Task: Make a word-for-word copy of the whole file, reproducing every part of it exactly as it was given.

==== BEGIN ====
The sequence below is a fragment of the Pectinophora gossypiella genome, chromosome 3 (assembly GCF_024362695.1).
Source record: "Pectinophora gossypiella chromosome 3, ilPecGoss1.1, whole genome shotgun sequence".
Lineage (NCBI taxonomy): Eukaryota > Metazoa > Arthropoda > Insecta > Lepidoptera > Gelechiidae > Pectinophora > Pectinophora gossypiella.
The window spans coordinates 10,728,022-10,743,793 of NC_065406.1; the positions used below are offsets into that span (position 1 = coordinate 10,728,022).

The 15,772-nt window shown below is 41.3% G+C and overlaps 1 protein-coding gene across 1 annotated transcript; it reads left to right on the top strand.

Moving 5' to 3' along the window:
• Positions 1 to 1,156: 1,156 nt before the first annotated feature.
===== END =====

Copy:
The sequence below is a fragment of the Pectinophora gossypiella genome, chromosome 3 (assembly GCF_024362695.1).
Source record: "Pectinophora gossypiella chromosome 3, ilPecGoss1.1, whole genome shotgun sequence".
Lineage (NCBI taxonomy): Eukaryota > Metazoa > Arthropoda > Insecta > Lepidoptera > Gelechiidae > Pectinophora > Pectinophora gossypiella.
The window spans coordinates 10,728,022-10,743,793 of NC_065406.1; the positions used below are offsets into that span (position 1 = coordinate 10,728,022).

The 15,772-nt window shown below is 41.3% G+C and overlaps 1 protein-coding gene across 1 annotated transcript; it reads left to right on the top strand.

Moving 5' to 3' along the window:
• Positions 1 to 1,156: 1,156 nt before the first annotated feature.